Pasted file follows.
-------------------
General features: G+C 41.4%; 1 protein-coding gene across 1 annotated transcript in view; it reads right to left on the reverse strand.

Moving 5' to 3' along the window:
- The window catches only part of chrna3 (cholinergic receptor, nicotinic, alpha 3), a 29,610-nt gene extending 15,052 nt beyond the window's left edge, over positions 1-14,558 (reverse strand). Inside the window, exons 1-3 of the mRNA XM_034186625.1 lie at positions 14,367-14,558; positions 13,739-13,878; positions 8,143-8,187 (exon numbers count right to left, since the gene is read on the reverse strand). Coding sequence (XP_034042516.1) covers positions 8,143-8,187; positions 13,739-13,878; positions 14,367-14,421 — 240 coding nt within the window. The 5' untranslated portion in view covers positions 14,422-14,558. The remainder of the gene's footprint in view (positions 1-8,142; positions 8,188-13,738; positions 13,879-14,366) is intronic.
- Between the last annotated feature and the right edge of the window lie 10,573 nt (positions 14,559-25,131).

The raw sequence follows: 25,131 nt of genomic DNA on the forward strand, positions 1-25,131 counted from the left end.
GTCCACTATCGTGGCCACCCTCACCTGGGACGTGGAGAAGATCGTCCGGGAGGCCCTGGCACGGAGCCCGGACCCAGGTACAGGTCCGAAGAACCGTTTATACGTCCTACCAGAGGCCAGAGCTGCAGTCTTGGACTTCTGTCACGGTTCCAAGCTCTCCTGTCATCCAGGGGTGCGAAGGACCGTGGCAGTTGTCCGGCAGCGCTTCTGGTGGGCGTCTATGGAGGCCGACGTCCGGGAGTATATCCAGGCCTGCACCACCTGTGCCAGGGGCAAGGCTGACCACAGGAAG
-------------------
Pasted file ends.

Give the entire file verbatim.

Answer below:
General features: G+C 41.4%; 1 protein-coding gene across 1 annotated transcript in view; it reads right to left on the reverse strand.

Moving 5' to 3' along the window:
- The window catches only part of chrna3 (cholinergic receptor, nicotinic, alpha 3), a 29,610-nt gene extending 15,052 nt beyond the window's left edge, over positions 1-14,558 (reverse strand). Inside the window, exons 1-3 of the mRNA XM_034186625.1 lie at positions 14,367-14,558; positions 13,739-13,878; positions 8,143-8,187 (exon numbers count right to left, since the gene is read on the reverse strand). Coding sequence (XP_034042516.1) covers positions 8,143-8,187; positions 13,739-13,878; positions 14,367-14,421 — 240 coding nt within the window. The 5' untranslated portion in view covers positions 14,422-14,558. The remainder of the gene's footprint in view (positions 1-8,142; positions 8,188-13,738; positions 13,879-14,366) is intronic.
- Between the last annotated feature and the right edge of the window lie 10,573 nt (positions 14,559-25,131).

The raw sequence follows: 25,131 nt of genomic DNA on the forward strand, positions 1-25,131 counted from the left end.
GTCCACTATCGTGGCCACCCTCACCTGGGACGTGGAGAAGATCGTCCGGGAGGCCCTGGCACGGAGCCCGGACCCAGGTACAGGTCCGAAGAACCGTTTATACGTCCTACCAGAGGCCAGAGCTGCAGTCTTGGACTTCTGTCACGGTTCCAAGCTCTCCTGTCATCCAGGGGTGCGAAGGACCGTGGCAGTTGTCCGGCAGCGCTTCTGGTGGGCGTCTATGGAGGCCGACGTCCGGGAGTATATCCAGGCCTGCACCACCTGTGCCAGGGGCAAGGCTGACCACAGGAAG